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The GPS System
The Global Position System consists of no fewer than 24 satellites that orbit the earth two times daily in a set pattern. They transmit data over radio signals that indicate which satellite is sending the data, its current location and the current date and time. The satellites are all in synced, so they send these signals simultaneously.
On earth, GPS receivers get the signals, and can then determine the distance from the satellite based on how long it took the signal to reach the receiver. This continues until it gets at least signals from at least four satellites, and then calculates your location and speed with a reasonable degree of certainty. GPS position accuracy is not exact, though, and there is a range of error.
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Selective Availability and GPS Positioning Accuracy
The military formerly ran a program that degrades the data received on civilian GPS devices as a safety precaution. This practice, known as selective availability, was ended in 2000 by Bill Clinton to "make GPS more responsive to civil and commercial users worldwide," according to the National Executive Committee on Space-Based Positioning, Navigation and Timing.
Even with the end of Selective Availability GPS positioning accuracy is not exact. Solid object reduce the quality of signal strength, and GPS signals can not pass through objects containing a lot of metal. There are also numerous other errors that can occur that effect the accuracy of your GPS receiver.
Sometimes the signal slows down as it travels to earth, affecting the accuracy of the calculation. Other times, the signal makes it to earth fine, but it bounces off of buildings and other solid objects which cause a delay in reaching your receiver. There may be fewer satellites visible in your current location, which also reduces the accuracy of the unit, or the satellite may inaccurately report its location to the GPS receiver, creating another opportunity for error. The satellites can also be at locations in orbit which are less optimal at a certain time than at other times, which can affect accuracy.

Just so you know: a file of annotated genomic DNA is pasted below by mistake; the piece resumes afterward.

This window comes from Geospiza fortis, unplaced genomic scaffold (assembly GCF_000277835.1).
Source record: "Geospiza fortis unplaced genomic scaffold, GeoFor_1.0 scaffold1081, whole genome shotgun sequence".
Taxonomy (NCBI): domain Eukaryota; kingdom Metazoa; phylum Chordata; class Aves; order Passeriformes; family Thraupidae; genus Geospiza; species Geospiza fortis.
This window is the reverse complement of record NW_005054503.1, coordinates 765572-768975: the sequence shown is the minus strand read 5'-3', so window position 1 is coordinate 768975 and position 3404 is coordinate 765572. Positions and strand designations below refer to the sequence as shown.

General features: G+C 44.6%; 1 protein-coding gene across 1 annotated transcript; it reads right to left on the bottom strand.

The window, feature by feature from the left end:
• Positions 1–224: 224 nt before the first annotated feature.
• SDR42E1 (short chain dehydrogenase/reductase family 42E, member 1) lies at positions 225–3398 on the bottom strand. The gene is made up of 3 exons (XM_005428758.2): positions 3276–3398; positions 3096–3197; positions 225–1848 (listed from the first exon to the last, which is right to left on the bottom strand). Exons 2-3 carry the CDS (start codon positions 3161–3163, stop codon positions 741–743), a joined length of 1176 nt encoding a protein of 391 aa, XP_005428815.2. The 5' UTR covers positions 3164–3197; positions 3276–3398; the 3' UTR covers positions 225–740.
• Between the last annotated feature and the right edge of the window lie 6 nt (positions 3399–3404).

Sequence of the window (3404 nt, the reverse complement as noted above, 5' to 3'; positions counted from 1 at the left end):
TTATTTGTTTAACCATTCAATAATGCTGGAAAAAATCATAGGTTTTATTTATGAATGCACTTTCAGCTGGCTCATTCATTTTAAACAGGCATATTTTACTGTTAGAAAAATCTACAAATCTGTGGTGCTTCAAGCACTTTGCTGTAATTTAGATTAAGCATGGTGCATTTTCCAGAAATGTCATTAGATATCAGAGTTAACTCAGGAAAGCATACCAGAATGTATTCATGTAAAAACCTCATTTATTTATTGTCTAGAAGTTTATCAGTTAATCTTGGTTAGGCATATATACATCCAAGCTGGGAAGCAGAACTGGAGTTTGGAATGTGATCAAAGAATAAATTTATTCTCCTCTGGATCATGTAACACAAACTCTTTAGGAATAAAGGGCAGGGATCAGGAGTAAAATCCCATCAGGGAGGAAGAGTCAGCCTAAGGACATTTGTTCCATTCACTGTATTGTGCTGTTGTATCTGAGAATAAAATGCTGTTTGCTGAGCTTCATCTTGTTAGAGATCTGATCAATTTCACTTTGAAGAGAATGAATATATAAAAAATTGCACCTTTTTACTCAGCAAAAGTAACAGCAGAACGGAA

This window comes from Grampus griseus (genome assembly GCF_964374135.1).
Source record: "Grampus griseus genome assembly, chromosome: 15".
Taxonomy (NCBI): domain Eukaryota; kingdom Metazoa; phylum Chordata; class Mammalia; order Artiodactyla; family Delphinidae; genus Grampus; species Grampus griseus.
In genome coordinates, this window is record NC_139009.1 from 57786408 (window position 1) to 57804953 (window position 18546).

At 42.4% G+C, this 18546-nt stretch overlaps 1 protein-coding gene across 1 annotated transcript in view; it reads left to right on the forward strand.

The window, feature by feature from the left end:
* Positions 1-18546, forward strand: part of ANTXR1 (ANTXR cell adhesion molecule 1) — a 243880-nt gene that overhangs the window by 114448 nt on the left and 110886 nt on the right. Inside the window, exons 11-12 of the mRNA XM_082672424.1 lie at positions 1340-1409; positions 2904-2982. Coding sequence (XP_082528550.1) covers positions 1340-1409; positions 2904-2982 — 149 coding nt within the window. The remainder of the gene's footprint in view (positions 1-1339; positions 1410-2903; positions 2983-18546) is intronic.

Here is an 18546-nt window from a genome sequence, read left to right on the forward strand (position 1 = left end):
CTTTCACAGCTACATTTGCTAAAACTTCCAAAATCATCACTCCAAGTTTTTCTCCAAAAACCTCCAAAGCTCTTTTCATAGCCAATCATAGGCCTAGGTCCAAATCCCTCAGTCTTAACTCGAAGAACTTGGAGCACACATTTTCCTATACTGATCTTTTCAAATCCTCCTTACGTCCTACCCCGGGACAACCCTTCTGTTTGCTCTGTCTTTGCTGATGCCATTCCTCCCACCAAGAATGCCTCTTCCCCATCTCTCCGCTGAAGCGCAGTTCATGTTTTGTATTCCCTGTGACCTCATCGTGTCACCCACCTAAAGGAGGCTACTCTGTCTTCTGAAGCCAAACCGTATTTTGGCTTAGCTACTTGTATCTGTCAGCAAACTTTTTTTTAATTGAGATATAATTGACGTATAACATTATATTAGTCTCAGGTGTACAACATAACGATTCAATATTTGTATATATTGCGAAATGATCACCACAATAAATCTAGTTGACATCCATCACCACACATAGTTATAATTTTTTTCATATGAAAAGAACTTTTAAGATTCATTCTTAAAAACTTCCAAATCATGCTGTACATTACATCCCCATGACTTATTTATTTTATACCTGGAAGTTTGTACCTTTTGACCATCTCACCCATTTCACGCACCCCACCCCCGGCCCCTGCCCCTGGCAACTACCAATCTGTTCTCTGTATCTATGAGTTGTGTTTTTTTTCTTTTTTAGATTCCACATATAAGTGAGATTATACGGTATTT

You can generally expect your standard receiver using only GPS signals to be within 50 feet accuracy. For differential GPS receivers, which augment GPS signals with signals on the ground, you can expect accuracy within 10 to 15 feet. Additionally, GPS receivers that utilize GPS signals and WAAS (wide area augmentation system) can be accurate within 10 feet. Not perfect, sure, but pretty amazing, nonetheless.
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Resources and References
Smithsonian National Air and Space Museum: How Does GPS Work: http://www.nasm.si.edu/gps/work.html
GPS For Dummies Cheat Sheat: http://www.dummies.com/how-to/content/gps-for-dummies-cheat-sheet.html
Satellite Model By User:Strainu (Own work) [CC-BY-SA-3.0 (www.creativecommons.org/licenses/by-sa/3.0)], via Wikimedia Commons
North America By Koyos (Own work by uploader, made with NASA World Wind.) [Public domain], via Wikimedia Commons
Space Based Positioning, Navigation, and Timing: Selective Availability http://www.pnt.gov/public/sa/
Garmin: GPS Beginner's Guide